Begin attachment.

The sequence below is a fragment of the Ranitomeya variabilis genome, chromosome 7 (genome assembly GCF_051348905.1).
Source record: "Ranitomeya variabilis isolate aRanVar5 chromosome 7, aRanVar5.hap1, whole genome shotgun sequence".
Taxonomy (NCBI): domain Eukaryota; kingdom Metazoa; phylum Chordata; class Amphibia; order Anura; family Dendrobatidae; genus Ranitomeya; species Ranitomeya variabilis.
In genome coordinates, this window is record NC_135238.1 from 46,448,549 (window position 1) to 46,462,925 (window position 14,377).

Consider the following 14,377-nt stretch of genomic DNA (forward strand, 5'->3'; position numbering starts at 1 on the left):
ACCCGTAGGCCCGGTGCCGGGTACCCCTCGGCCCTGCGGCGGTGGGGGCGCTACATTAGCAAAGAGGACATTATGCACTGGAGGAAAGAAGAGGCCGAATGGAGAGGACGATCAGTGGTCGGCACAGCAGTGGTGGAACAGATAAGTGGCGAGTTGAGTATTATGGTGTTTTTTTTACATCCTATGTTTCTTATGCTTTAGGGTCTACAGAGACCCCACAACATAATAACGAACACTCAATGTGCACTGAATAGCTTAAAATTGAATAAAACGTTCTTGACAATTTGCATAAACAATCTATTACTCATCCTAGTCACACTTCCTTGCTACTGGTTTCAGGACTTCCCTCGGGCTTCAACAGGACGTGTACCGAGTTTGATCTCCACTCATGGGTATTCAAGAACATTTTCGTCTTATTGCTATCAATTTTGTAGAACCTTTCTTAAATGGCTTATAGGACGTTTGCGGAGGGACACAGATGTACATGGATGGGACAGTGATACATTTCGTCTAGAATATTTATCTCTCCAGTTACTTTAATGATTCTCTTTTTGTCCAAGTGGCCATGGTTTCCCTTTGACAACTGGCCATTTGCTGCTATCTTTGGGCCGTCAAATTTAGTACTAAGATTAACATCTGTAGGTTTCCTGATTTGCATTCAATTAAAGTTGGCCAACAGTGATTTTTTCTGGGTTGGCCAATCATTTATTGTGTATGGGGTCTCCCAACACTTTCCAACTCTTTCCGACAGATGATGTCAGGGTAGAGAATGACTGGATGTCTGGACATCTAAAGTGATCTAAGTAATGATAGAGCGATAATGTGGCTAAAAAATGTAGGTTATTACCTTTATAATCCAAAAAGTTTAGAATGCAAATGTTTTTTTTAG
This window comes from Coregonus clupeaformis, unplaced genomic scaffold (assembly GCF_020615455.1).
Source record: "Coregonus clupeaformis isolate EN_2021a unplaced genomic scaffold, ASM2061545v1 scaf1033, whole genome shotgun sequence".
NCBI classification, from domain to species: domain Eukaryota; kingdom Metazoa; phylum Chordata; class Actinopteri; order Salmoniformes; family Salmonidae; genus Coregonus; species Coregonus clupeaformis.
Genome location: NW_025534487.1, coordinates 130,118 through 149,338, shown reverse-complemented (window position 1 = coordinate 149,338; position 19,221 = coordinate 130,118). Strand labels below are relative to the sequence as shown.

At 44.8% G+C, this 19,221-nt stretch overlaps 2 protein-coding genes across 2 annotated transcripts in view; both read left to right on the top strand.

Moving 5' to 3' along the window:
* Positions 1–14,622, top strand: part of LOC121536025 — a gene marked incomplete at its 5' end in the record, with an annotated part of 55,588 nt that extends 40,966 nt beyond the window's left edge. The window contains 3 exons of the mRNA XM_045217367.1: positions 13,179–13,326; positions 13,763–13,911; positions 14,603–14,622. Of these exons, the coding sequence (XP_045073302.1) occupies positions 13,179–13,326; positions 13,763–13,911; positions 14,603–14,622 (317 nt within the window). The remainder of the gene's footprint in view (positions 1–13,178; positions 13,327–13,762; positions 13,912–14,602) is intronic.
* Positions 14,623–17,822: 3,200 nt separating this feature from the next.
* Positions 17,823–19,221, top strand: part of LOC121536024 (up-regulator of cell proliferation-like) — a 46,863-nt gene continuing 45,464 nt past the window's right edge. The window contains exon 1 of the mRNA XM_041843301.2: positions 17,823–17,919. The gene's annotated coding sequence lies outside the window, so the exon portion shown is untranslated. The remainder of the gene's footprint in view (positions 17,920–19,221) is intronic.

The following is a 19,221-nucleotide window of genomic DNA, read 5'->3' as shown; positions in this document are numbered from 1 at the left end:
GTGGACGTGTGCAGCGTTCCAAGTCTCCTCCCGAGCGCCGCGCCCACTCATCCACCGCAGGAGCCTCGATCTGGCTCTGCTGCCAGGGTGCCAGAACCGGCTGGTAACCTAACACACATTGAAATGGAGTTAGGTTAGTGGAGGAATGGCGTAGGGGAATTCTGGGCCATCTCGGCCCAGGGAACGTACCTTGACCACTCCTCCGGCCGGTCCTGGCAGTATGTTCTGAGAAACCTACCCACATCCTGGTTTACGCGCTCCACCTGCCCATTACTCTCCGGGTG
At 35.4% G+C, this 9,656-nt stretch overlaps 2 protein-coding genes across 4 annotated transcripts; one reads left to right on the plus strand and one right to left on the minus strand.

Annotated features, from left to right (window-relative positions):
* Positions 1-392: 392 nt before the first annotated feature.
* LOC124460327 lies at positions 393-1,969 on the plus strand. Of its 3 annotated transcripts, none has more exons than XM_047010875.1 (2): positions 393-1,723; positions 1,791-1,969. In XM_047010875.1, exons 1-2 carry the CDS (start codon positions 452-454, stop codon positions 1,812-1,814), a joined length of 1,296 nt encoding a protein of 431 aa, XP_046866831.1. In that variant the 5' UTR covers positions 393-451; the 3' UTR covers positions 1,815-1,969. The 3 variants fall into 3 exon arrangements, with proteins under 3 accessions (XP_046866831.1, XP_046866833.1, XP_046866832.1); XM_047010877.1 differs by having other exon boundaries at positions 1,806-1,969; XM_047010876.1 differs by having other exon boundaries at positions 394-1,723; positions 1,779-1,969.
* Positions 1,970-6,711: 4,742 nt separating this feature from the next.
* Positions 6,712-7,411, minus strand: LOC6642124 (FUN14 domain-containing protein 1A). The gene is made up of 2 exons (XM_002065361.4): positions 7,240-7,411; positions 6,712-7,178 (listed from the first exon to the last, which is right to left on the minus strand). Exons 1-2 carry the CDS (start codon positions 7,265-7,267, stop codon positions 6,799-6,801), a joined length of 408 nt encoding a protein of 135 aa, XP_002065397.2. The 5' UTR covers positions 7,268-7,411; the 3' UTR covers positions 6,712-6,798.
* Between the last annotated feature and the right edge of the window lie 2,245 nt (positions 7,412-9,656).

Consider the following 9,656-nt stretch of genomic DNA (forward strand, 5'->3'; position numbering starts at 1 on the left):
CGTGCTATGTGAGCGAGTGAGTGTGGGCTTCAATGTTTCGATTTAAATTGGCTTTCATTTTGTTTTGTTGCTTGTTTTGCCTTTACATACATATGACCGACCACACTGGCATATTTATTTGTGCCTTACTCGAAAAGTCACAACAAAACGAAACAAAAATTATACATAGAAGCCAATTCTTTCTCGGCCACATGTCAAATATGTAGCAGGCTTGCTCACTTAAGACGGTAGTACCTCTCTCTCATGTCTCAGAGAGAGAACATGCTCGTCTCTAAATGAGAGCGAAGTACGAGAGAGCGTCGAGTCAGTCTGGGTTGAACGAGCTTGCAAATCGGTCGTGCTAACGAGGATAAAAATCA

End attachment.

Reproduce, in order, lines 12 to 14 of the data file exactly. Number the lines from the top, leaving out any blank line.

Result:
Moving 5' to 3' along the window:
* Positions 1–14,622, top strand: part of LOC121536025 — a gene marked incomplete at its 5' end in the record, with an annotated part of 55,588 nt that extends 40,966 nt beyond the window's left edge. The window contains 3 exons of the mRNA XM_045217367.1: positions 13,179–13,326; positions 13,763–13,911; positions 14,603–14,622. Of these exons, the coding sequence (XP_045073302.1) occupies positions 13,179–13,326; positions 13,763–13,911; positions 14,603–14,622 (317 nt within the window). The remainder of the gene's footprint in view (positions 1–13,178; positions 13,327–13,762; positions 13,912–14,602) is intronic.
* Positions 14,623–17,822: 3,200 nt separating this feature from the next.